Criminal jury trials normally have twelve regular and two alternate jurors. Depending upon the complexity of the trial, anywhere from 35 to 40 prospective jurors will be called to the trial. The parties will be given a random list of the prospective jurors' names. The parties will also be given copies of the questionnaire that prospective jurors fill out before they arrive in court. The Clerk will collect the copies of the questionnaire back from you after the jury is selected.
The clerk will call 12 prospective jurors at random and those persons will be placed in the jury box. Judge Moody will ask all voir dire questions; however, he will not ask any question appearing on the juror questionnaire previously answered by the prospective jurors.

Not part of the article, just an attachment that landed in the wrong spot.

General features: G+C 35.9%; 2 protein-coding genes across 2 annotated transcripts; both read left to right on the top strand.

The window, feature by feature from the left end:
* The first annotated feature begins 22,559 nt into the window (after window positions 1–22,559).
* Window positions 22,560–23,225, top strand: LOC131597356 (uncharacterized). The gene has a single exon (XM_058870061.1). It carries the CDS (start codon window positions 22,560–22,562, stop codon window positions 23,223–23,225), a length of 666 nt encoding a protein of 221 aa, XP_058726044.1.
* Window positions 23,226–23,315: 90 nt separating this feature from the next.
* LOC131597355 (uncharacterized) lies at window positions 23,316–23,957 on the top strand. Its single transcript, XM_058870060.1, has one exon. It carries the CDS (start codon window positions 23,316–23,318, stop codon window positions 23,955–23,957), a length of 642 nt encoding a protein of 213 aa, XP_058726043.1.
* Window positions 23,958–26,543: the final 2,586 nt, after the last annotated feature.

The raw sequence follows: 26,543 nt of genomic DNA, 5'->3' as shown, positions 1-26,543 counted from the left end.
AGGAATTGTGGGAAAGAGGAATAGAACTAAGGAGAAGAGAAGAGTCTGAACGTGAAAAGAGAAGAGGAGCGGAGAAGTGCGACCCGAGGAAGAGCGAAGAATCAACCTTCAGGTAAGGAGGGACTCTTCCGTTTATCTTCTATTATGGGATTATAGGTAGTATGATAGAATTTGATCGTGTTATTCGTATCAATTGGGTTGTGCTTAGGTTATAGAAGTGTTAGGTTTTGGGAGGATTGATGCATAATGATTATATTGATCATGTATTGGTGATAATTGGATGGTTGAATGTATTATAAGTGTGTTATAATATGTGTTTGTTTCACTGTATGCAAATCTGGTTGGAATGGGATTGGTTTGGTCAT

After all questions have been asked of the first panel of 12 prospective jurors, counsel will be given time to consult with their client or case agent. Normally, the defense is given 10 peremptory challenges and the government is given 6 peremptory challenges. Government's counsel and defense counsel are to exercise their peremptory challenges simultaneously, without consulting each other, by writing on a slip of paper the juror's name and seat number to be challenged. If both sides strike the same juror, that strike counts against both parties. Counsel will then approach the bench and Judge Moody will ask each side if there are any challenges for cause and to submit their written peremptory challenges. There will be no "back strikes" of jurors once a panel has been passed except for unusual circumstances. Judge Moody will then excuse all prospective jurors who have been stricken and replace all stricken jurors at random from the remaining venire. This voir dire process will be repeated until 12 regular jurors and all alternate jurors have been selected.